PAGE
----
By Margaret Medonis, Teacher
Avenal State Prison
Inmates at Avenal State Prison are working toward a future of contributing to society thanks to the institution’s welding certification program.
Instructor Carlos Orosco welds work ethics, a good attitude, and a sense of responsibility to teach inmates practical job skills, giving them the ability to earn $20 to $40 an hour upon returning to their communities.
The 12-month course is based on the studies and recommendations of the National Center for Construction Education and Research (NCCER) and American Welding Society (AWS).
Inmates work through the curriculum’s three levels at their own pace, moving forward once they have proven their competency through NCCER’s written and performance assessments.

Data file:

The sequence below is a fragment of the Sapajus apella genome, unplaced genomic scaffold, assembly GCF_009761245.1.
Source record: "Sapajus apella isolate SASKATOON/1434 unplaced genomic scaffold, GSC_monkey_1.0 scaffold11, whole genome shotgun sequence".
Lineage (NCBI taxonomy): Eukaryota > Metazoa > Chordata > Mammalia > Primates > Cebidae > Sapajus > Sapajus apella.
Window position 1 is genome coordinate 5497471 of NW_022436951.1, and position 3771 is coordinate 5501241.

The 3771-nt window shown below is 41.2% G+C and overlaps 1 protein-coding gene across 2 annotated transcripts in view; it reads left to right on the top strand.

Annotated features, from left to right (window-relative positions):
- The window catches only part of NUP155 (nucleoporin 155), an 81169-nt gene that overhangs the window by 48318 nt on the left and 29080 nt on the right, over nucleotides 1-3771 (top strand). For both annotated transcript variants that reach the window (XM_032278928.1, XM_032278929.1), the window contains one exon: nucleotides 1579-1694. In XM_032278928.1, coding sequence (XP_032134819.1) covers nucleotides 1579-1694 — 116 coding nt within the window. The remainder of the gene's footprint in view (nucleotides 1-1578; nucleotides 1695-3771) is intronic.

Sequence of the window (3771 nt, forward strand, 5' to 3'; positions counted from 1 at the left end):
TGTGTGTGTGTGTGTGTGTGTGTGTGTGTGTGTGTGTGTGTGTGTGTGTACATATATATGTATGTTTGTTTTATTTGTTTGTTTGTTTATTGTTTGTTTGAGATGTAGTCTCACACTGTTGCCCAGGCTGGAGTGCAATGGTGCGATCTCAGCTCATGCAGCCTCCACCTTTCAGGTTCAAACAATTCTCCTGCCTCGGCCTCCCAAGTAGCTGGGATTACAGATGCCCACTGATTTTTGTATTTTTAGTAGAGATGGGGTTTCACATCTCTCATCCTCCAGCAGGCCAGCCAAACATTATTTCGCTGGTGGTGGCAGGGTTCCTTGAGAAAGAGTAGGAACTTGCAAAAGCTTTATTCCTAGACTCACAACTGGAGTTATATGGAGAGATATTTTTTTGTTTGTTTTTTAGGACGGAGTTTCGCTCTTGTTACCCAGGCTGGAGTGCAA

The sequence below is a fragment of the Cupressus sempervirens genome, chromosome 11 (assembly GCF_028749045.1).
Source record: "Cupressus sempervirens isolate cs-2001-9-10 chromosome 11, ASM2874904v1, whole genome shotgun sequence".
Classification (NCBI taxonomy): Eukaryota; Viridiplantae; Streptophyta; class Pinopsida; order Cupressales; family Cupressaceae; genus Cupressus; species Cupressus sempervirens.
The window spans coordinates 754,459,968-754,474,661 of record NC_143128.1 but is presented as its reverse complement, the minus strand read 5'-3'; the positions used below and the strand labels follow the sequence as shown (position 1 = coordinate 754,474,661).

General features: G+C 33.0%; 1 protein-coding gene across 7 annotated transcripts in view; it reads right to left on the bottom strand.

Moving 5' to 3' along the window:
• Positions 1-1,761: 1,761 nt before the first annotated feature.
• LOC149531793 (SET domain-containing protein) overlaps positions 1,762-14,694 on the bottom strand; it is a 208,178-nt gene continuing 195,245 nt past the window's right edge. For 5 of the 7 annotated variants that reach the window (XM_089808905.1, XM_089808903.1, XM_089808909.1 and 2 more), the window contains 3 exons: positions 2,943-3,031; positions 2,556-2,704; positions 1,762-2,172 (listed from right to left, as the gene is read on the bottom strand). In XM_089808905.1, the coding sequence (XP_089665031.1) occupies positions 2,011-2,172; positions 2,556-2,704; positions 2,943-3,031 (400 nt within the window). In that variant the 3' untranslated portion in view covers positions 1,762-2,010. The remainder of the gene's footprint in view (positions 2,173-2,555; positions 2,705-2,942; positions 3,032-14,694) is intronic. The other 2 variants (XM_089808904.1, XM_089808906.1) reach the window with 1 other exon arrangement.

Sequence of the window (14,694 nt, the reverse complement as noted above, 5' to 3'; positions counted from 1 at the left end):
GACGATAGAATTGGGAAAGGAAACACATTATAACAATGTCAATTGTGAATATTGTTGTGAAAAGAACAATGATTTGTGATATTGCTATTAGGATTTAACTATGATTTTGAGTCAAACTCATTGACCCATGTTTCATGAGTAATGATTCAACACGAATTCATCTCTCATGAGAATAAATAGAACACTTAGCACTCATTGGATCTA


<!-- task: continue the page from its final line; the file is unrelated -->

In the first level, they learn welding safety, welding equipment and shielding metal arc welding basics.
In the second level, they learn symbols, prints, material characteristics, gas metal arc welding, flux core arc welding and gas tungsten arc welding basics.
In the third level, they focus on advanced pipe welding using all four arc welding methods.
The inmates learn how to work collaboratively as well as independently.
“We try to encourage each other as well as to challenge one another in the welding class,” instructor Orosco said. “Collaboration is of utmost importance in a profession that involves cutting metal with a band saw, plasma torch or oxygen fuel.”
The welding program has had six graduates in the past year, but hopes to graduate many more in the future. By completing the yearlong course, the student will have the critical fabrication and welding skills required to be competitive in the welding industry.
“We are welding students, trying to better ourselves for our loved ones back home,” said one inmate enrolled in the class.